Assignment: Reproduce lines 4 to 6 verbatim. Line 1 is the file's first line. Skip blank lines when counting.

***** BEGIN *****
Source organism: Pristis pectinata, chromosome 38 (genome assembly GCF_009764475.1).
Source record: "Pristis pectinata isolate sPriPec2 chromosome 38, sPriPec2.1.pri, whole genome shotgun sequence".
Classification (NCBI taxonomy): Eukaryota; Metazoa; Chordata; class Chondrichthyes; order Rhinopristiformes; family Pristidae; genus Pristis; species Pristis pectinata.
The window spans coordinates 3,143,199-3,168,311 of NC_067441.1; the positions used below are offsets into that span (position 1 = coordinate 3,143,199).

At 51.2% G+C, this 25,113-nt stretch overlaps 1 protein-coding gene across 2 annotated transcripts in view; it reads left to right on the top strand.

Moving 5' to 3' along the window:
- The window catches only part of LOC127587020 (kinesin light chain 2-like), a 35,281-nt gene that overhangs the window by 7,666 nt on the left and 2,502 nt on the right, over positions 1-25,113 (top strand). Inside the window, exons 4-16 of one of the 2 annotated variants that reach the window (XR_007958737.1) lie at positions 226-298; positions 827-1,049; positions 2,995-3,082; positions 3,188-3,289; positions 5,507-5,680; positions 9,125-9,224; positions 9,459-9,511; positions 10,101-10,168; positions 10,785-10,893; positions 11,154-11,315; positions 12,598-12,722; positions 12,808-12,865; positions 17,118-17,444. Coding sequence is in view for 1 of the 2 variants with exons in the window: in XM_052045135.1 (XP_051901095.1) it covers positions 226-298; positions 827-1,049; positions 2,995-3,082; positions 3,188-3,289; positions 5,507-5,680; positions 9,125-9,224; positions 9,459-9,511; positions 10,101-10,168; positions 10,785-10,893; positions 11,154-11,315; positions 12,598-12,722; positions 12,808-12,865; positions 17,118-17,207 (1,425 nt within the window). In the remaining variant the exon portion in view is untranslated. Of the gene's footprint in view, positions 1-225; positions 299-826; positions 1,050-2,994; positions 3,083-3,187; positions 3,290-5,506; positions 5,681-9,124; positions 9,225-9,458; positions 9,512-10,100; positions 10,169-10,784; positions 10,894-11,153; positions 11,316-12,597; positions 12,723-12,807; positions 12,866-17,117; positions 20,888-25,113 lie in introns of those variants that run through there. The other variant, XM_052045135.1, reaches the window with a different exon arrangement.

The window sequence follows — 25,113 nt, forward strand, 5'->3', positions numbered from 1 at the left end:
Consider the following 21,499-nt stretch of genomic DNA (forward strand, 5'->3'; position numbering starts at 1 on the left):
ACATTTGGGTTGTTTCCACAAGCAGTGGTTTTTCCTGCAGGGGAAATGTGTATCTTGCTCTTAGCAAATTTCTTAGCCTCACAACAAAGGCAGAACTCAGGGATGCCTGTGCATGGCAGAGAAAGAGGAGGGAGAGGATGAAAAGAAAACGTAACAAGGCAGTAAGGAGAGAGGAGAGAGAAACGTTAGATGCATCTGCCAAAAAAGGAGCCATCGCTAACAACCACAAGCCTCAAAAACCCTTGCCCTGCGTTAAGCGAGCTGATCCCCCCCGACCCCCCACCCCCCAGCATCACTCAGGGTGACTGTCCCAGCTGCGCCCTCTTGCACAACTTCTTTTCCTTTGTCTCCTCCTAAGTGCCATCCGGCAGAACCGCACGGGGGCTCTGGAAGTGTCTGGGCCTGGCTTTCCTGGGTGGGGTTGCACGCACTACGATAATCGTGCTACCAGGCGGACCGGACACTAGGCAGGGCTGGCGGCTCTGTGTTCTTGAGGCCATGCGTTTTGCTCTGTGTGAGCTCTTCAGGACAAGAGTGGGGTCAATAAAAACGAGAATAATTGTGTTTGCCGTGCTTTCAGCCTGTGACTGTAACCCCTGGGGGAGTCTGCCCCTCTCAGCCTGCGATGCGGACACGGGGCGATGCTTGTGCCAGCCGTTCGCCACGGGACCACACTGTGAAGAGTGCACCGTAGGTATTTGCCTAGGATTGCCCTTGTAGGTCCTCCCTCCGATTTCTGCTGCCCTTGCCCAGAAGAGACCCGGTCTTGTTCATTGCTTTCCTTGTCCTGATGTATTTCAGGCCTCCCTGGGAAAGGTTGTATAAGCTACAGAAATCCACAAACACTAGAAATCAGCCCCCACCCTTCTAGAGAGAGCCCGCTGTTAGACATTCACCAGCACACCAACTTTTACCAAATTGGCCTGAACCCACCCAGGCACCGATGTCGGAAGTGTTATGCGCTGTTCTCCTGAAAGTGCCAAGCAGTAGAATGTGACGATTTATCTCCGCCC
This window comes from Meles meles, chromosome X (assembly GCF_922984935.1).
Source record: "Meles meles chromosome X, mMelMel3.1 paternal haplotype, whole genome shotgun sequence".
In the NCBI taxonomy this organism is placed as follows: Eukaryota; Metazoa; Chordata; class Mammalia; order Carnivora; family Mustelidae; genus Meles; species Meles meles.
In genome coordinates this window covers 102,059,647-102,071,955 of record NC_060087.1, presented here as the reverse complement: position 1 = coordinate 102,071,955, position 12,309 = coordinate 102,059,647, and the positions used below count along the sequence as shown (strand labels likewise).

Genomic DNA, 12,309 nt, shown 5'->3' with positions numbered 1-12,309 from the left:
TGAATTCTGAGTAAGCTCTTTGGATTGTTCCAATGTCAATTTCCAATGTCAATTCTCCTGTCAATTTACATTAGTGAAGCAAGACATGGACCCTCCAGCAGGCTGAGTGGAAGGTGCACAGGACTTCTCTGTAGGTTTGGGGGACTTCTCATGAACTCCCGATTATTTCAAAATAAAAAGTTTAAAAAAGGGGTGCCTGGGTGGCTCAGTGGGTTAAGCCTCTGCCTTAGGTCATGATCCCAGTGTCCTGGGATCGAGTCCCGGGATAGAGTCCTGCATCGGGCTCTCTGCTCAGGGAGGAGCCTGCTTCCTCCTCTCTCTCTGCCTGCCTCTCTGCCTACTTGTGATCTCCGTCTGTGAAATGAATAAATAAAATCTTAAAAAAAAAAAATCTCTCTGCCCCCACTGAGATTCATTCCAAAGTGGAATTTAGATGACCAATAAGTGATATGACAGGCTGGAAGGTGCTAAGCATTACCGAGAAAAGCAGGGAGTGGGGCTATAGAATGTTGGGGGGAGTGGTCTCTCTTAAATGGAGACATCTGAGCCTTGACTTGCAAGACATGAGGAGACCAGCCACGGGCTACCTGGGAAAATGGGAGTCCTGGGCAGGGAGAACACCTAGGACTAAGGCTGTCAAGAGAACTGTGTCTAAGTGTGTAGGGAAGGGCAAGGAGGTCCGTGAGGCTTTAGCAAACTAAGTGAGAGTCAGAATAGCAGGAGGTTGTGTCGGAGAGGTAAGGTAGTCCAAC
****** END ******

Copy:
The window spans coordinates 3,143,199-3,168,311 of NC_067441.1; the positions used below are offsets into that span (position 1 = coordinate 3,143,199).

At 51.2% G+C, this 25,113-nt stretch overlaps 1 protein-coding gene across 2 annotated transcripts in view; it reads left to right on the top strand.

Moving 5' to 3' along the window: